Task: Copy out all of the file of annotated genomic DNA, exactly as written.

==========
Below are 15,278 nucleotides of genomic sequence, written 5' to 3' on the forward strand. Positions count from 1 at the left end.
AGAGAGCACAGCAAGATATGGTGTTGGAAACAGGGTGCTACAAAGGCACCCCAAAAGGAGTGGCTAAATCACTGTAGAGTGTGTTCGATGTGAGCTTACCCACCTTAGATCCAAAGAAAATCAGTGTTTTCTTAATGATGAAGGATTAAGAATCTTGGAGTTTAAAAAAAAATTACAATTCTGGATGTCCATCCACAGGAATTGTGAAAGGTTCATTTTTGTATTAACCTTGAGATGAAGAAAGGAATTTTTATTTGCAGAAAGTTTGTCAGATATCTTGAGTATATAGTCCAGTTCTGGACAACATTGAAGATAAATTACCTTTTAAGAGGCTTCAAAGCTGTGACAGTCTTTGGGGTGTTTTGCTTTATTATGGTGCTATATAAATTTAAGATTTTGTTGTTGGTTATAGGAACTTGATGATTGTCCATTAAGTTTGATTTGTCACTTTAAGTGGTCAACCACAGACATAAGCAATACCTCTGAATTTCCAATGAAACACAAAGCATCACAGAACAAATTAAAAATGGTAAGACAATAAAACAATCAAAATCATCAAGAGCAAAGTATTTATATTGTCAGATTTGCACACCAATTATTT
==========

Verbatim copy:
Below are 15,278 nucleotides of genomic sequence, written 5' to 3' on the forward strand. Positions count from 1 at the left end.
AGAGAGCACAGCAAGATATGGTGTTGGAAACAGGGTGCTACAAAGGCACCCCAAAAGGAGTGGCTAAATCACTGTAGAGTGTGTTCGATGTGAGCTTACCCACCTTAGATCCAAAGAAAATCAGTGTTTTCTTAATGATGAAGGATTAAGAATCTTGGAGTTTAAAAAAAAATTACAATTCTGGATGTCCATCCACAGGAATTGTGAAAGGTTCATTTTTGTATTAACCTTGAGATGAAGAAAGGAATTTTTATTTGCAGAAAGTTTGTCAGATATCTTGAGTATATAGTCCAGTTCTGGACAACATTGAAGATAAATTACCTTTTAAGAGGCTTCAAAGCTGTGACAGTCTTTGGGGTGTTTTGCTTTATTATGGTGCTATATAAATTTAAGATTTTGTTGTTGGTTATAGGAACTTGATGATTGTCCATTAAGTTTGATTTGTCACTTTAAGTGGTCAACCACAGACATAAGCAATACCTCTGAATTTCCAATGAAACACAAAGCATCACAGAACAAATTAAAAATGGTAAGACAATAAAACAATCAAAATCATCAAGAGCAAAGTATTTATATTGTCAGATTTGCACACCAATTATTT